Estrangement from society, from family, and from oneself makes for the ultimate outsider protagonist in The Accidental Getaway Driver. The film, directed by Sing J. Lee (winner of the Sundance Directing Award for U.S. Dramatic), centers on an elderly Vietnamese American immigrant driver (Long, played by Hiep Tran Nghia) who unknowingly picks up three escaped convicts and becomes their hostage. When his life is threatened, Long has a dream sequence in which his estranged wife appears to him and says (in Vietnamese): “Do not dance in place with your shadow, dance it somewhere new.”
He responds, “It’s too late.”
She asks, “Is it?” Forced out of his previous lonely life, Long forges an unlikely paternal relationship with one of the convicts played movingly by Dustin Nguyen. As a result, two outsiders find kinship in one another.
What happens when outsiders get together and fall apart? This is the story of Shortcomings’ deeply flawed Asian American characters. From a screenplay by Adrian Tomine, based upon his comic of the same name, Shortcomings is Randall Park’s directorial debut. Randall Park told me that he sees Shortcomings as “progress” in Asian American representation because the story “felt like this glimpse into a life” that he’s “never seen reflected in movies and TV” when it comes to Asian Americans who are “kind of shitty.” The main character Ben (played by Justin Min), is an endearing asshole to everyone around him, especially his girlfriend Miko (played by Ally Maki) and his best friend Sherry Cola. After watching a glitzy Asian American film that is an obvious reference to Crazy Rich Asians, Ben says to Miko, “There wasn’t a real character in the entire movie.”
Miko asks, “What’s a ‘real character’?”
Ben answers: “Like a human being with flaws.”
Miko then responds, “Okay so like you?”
Ben exclaims, “Yes, like me!”
This meta scene set the tone for the film, whose cast of flawed Asian Americans made me laugh, cringe and self-reflect. Especially fun were the cameos from Crazy Rich Asians alumni like Ronny Chieng and Sonoya Mizuno and Everything Everywhere All At Once’s Stephanie Hsu. By assembling a rich cast of Asian Americans, Shortcomings seemed to say: recognize our full humanity, not just the beauty but the flaws too. Set in San Francisco and New York, where Asian Americans have sizable populations, the film’s Asian American characters move with an insider ease even as they struggle with outsider questions of identity, interracial relational politics and belonging. Overall, Shortcomings is a successful directorial debut for Randall Park, whose on-screen persona has long been the lovable imperfect Asian American.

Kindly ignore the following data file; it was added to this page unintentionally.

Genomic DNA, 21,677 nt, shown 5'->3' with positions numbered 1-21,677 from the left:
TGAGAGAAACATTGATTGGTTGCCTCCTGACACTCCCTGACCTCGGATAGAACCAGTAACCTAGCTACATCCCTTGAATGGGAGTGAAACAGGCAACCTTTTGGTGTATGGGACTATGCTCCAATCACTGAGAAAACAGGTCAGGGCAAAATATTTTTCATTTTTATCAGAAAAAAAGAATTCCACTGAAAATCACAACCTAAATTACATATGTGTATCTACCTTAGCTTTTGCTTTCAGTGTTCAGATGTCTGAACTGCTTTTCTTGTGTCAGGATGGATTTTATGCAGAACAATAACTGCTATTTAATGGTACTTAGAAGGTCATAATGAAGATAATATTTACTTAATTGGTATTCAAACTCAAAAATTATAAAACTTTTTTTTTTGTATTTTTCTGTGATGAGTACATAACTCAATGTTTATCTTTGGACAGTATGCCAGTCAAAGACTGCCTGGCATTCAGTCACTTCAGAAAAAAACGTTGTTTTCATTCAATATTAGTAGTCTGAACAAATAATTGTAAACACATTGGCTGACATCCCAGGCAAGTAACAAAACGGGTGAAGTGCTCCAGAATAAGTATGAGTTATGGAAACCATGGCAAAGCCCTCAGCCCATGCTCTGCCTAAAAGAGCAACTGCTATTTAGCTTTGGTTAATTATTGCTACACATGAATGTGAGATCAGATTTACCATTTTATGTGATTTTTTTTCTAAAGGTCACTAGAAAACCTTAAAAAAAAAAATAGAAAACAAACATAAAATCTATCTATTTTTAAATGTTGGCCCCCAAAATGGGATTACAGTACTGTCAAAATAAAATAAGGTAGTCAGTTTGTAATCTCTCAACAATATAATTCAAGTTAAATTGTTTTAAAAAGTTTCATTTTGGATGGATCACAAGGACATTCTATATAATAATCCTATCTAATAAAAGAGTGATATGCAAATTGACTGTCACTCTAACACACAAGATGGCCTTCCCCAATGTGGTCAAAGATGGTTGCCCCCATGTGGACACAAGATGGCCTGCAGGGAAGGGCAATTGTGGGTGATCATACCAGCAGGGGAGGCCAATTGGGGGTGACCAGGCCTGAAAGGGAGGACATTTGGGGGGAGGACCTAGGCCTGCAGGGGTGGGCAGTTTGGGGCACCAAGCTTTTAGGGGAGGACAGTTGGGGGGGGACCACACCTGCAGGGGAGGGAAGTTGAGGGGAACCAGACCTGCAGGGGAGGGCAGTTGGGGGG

When You Left Me On That Boulevard
Speaking of centering Asian American communities, the winner of the Sundance Short Film Grand Jury Prize–When You Left Me On That Boulevard–perfectly documents a day in the life of a Filipino American teenage girl at a large family gathering. Written and directed by Kayla Abuda Galang, this short film is (in her words) a “collective tribute to a time and place and the warm and suffocating embrace of family when you are a teenager.” I appreciate how Galang does not subtitle nor translate the Tagalog spoken by the aunties in the film. As a result, audiences who do not understand Tagalog are the outsiders looking in. The centering of an Asian American community is made complete.
More Asian American Films
Other films worth mentioning include Fremont (dir. Babak Jalali), a poignant black and white film about a young Afghan immigrant woman who leaves her number in one of the fortunes she writes for her job at an Asian American family-owned fortune cookie factory in San Francisco, and Polite Society (dir. Nida Manzoor), an exuberant debut film about a South Asian Muslim British schoolgirl who is obsessed with martial arts and concots a mission to rescue her sister from marrying a suspiciously perfect man.
Whenever people asked me about what the success of Crazy Rich Asians means for the Asian Americans community, I’d respond that we need a diversity of stories that cover the multitude of Asian American communities. This Sundance film festival, I witnessed a diversity of Asian American films crossing continents, class, ethnicity, religion, language, gender, sexualities, and more. I resonated with the characters’ need for love and belonging vis-a-vis intergenerational trauma, xenophobia and bigotry. I am encouraged by the abundance of Asian American stories and talent, knowing there are so many more out there yet to be shared. While we may be outsiders to some, our stories are anything but.
Nancy Wang Yuen is a sociologist and author of Reel Inequality: Hollywood Actors and Racism.